A restaurateur has described the latest lockdown as “more traumatic than the first” and warns he fears for the survival of the hospitality industry.
Alessandro Biscardi, who runs both Vesuvius in Maidstone and Il Vesuvio in Tunbridge Wells, says he is receiving less than half the financial support from the Government compared to during the shut down last spring.
Alessandro Biscardi, left, with three of his staff at Vesuvius restaurant in Maidstone
While recognising sacrifices need to be made amid the worsening pandemic, he says it is getting harder to trust the handling of the coronavirus crisis.
“The latest announcement was certainly a bit more traumatic than the first lockdown,” he said.
“Hospitality businesses in Kent were already forced to close their doors to dining-in guests since early November, and before that we were forced to invest a lot of time, money and energy in making our businesses safe, so learning that we may not be able to open our doors again until the end of March is a real blow.
“Of course, we appreciate the gravity of the situation and are prepared to make sacrifices for the greater good, but it is getting harder to trust how the pandemic has been handled thus far.”
Mr Biscardi, whose Italian restaurant in Maidstone’s Lower Stone Street specialises in Neapolitan dishes from the Campania region, says that keeping his operation going for delivery and takeaway business is simply not viable.
“We just cannot wait to get back to what we love doing…”
He said: “We did try to stay open for takeaway and delivery the first couple of weeks in November, but the amount of wastage and costs involved to stay open were so much higher than the revenue we were able to make, so we decided to remain closed.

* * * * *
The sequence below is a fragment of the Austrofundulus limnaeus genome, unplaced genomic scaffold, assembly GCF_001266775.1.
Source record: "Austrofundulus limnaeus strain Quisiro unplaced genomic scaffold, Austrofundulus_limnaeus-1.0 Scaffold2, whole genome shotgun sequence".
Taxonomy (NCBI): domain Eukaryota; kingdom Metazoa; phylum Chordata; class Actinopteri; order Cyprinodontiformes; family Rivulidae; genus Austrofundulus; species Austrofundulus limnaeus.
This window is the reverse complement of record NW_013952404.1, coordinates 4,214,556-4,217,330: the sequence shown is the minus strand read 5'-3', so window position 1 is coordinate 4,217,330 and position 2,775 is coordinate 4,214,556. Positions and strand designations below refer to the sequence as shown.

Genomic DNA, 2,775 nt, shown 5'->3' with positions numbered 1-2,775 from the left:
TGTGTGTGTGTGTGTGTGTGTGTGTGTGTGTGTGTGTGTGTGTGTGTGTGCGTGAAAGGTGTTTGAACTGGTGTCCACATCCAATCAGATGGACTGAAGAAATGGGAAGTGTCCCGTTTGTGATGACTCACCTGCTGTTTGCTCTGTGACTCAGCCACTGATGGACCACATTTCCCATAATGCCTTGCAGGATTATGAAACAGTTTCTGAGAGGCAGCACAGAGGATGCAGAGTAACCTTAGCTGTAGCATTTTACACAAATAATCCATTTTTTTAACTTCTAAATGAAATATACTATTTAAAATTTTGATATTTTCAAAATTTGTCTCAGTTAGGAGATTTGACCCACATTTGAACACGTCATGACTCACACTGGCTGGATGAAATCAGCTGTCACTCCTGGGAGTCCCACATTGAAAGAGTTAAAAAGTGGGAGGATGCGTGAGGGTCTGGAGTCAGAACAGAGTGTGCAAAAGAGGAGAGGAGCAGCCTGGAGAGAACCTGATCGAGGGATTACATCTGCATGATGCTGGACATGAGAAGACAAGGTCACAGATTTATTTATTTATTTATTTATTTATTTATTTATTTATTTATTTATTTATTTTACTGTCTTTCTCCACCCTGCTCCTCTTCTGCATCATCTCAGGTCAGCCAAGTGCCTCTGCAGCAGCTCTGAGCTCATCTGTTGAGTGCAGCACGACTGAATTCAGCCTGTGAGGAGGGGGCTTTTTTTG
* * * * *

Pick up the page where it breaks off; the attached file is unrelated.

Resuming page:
“We made this decision before the latest announcements and timescales, as well as the financial support offered, which does not seem realistic if the government is hoping to save as many businesses within our industry.
“Of course, any help is always better than no help at all, so we are grateful, but the difference in support this time around is considerable, so the worries for the survival of our industry have increased from the last experience.
“Thanks to the furlough, we have been able to keep all of our staff, but we just cannot wait to get back to what we love doing. We are keeping our fingers crossed, that however long this lockdown may be it is what is needed to avoid having to live through another one in the future.”
Vesuvius restaurant in Maidstone
Elsewhere in the town, salon owner Maxine Faulkes – who runs Flicks Hair Studio in Tovil – called on the authorities to do more to support struggling firms.
She said: “We need all the help we can get. It’s just a case of no money coming in, but the bills still going out.
“Our staff are suffering because they are self-employed, they are not entitled to anything, and at the moment there is nothing we can claim.
“We spent a fortune getting screens installed and PPE in place, which we have been continuing to do, but there doesn’t seem to be any help with that ongoing.”
Ms Faulkes said she believes there are some unscrupulous businesses continuing to cut hair despite the restrictions in place.
PPE and screens at Flicks Hair Studio allowed cuts to continue prior to the latest restrictions
“There are many still doing it on the sly,” she said. “But they are not getting caught for it.”
The uncertainty of changing pandemic restrictions is not only affecting businesses.
A council meeting set to focus on the future of the Hazlitt Theatre has been pushed back by a week because of the “ever-changing Covid-19 government guidance”.
Read more: All the latest news from Maidstone
Read more: All the latest news from Tunbridge Wells